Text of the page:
If you're a non-U.S. investor interested in buying U.S. stocks, you'll need an Individual Taxpayer Identification Number (ITIN) to comply with U.S. tax laws. In this blog, we'll explore the tax implications for non-U.S. investors with ITINs investing in U.S. stocks.
Firstly, it's important to note that the U.S. imposes a tax on capital gains earned by foreign investors on U.S. stocks. This tax is commonly known as the Foreign Investment in Real Property Tax Act (FIRPTA) tax. FIRPTA tax is imposed on the gross sale price of the stock sold, and it's the responsibility of the buyer to withhold the tax and remit it to the IRS.
Non-U.S. investors can avoid FIRPTA tax by complying with the provisions of the U.S. tax treaty with their home country. However, to claim the benefits of the treaty, non-U.S. investors must have an ITIN. Non-U.S. investors without an ITIN must pay the full FIRPTA tax, which can be a substantial amount.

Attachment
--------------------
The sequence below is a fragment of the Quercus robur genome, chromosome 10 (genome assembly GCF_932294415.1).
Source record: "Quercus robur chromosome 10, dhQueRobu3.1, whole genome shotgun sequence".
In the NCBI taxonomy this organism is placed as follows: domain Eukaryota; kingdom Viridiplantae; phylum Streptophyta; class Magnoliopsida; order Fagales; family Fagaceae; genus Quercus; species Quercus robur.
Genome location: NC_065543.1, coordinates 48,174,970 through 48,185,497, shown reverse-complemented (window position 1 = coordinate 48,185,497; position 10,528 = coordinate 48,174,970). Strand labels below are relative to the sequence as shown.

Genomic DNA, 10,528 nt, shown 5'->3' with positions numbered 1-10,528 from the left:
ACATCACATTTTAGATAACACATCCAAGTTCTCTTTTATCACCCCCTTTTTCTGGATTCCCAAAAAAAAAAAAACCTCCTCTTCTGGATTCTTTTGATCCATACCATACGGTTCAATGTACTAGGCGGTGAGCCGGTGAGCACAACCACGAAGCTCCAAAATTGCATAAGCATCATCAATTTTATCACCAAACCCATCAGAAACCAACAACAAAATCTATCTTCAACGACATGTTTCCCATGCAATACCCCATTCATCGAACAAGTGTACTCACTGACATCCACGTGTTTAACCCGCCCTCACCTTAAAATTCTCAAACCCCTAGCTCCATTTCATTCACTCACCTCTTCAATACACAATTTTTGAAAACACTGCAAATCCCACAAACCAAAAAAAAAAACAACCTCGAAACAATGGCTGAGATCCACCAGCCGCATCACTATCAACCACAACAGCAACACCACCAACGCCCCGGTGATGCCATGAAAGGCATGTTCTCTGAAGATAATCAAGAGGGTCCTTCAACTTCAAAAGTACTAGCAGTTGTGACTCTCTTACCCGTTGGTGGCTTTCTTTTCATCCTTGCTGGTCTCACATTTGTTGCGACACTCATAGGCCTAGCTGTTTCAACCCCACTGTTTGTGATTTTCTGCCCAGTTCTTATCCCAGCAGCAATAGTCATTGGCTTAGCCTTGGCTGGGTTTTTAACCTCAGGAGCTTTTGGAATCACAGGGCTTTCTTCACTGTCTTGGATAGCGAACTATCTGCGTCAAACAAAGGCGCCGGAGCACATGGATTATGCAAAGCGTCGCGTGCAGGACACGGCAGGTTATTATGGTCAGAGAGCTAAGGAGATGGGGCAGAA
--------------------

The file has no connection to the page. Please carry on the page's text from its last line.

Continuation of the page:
Once non-U.S. investors have obtained an ITIN, they can file a U.S. tax return to claim their benefits under the U.S. tax treaty. This can help reduce the amount of taxes owed on U.S. stocks.
Non-U.S. investors with ITINs must also be aware of U.S. tax laws regarding dividends earned from U.S. stocks. Dividends paid to non-U.S. investors are subject to a withholding tax of up to 30%. However, this tax rate can be reduced or eliminated by claiming benefits under the U.S. tax treaty.
To claim benefits under the U.S. tax treaty, non-U.S. investors with ITINs must complete and file Form W-8BEN with their U.S. broker. This form certifies that the non-U.S. investor is a resident of a country that has a tax treaty with the U.S.
In conclusion, obtaining an ITIN is essential for non-U.S. investors interested in buying U.S. stocks. With an ITIN, non-U.S. investors can avoid paying the full FIRPTA tax and claim benefits under the U.S. tax treaty. However, it's important to comply with U.S. tax laws and file the necessary forms to ensure compliance and reduce taxes owed on U.S. stocks.